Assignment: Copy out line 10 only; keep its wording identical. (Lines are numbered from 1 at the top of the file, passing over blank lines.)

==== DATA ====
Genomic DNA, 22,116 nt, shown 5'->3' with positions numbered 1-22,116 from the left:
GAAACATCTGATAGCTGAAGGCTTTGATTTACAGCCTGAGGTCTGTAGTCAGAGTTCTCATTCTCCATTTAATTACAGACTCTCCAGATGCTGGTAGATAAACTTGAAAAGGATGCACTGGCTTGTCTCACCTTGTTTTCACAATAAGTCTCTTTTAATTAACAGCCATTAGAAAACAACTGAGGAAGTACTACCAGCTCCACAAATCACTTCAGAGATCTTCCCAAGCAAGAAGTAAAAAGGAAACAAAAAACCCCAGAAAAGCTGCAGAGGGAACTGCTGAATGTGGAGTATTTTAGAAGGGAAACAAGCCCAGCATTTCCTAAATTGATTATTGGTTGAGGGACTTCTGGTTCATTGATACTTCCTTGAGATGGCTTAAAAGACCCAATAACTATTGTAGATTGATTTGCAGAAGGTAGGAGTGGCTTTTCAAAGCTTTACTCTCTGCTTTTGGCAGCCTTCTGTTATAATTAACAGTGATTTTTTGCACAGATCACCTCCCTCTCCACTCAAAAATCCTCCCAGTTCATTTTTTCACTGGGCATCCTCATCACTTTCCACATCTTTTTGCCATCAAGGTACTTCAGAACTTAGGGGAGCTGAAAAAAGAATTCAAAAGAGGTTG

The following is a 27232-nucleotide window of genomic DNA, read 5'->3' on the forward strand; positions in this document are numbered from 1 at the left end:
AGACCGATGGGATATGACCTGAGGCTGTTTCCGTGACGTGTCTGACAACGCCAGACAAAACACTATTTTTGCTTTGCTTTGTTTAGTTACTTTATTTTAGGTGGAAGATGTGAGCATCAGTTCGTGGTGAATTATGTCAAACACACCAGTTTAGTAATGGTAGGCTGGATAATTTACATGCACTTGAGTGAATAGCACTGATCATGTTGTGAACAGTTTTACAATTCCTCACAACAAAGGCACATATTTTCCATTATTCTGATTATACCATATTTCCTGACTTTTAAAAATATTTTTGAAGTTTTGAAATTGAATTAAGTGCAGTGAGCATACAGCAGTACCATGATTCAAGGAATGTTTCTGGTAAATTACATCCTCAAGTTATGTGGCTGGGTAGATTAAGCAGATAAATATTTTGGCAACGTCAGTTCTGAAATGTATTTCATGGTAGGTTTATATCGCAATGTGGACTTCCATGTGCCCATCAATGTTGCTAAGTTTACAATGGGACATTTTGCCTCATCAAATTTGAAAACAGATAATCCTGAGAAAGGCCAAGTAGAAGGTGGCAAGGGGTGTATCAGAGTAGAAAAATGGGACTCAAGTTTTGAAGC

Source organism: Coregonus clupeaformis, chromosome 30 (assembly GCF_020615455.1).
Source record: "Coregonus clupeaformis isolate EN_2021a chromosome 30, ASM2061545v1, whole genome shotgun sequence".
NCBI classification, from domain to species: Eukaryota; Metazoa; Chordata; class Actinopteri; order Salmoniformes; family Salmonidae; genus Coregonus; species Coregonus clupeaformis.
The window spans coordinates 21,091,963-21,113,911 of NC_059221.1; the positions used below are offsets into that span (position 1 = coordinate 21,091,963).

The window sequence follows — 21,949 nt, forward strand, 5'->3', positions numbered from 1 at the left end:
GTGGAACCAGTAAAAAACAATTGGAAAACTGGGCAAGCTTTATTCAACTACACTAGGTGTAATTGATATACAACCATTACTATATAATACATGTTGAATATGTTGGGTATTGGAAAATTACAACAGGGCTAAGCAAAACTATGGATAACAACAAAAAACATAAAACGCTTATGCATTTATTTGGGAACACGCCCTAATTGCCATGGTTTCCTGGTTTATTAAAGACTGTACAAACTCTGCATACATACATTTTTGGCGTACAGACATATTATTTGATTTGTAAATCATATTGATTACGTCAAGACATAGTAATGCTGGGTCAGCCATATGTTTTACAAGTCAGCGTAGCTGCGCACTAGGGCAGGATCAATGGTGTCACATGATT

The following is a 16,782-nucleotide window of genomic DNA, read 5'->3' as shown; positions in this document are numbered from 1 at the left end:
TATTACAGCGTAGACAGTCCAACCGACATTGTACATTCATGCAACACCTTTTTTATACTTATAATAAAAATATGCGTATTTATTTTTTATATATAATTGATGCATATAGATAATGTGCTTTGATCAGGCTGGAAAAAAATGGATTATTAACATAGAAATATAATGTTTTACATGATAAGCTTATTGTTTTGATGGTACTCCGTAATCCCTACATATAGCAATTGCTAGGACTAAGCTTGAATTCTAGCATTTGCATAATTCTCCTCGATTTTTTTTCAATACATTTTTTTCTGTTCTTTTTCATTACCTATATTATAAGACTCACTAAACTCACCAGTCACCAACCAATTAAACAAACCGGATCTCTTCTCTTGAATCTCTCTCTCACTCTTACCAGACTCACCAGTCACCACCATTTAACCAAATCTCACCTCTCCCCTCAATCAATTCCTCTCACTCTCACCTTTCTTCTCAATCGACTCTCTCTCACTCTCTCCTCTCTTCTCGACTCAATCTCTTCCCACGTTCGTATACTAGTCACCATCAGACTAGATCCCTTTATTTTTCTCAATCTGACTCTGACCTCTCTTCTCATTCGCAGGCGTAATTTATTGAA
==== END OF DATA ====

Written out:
GTGGAACCAGTAAAAAACAATTGGAAAACTGGGCAAGCTTTATTCAACTACACTAGGTGTAATTGATATACAACCATTACTATATAATACATGTTGAATATGTTGGGTATTGGAAAATTACAACAGGGCTAAGCAAAACTATGGATAACAACAAAAAACATAAAACGCTTATGCATTTATTTGGGAACACGCCCTAATTGCCATGGTTTCCTGGTTTATTAAAGACTGTACAAACTCTGCATACATACATTTTTGGCGTACAGACATATTATTTGATTTGTAAATCATATTGATTACGTCAAGACATAGTAATGCTGGGTCAGCCATATGTTTTACAAGTCAGCGTAGCTGCGCACTAGGGCAGGATCAATGGTGTCACATGATT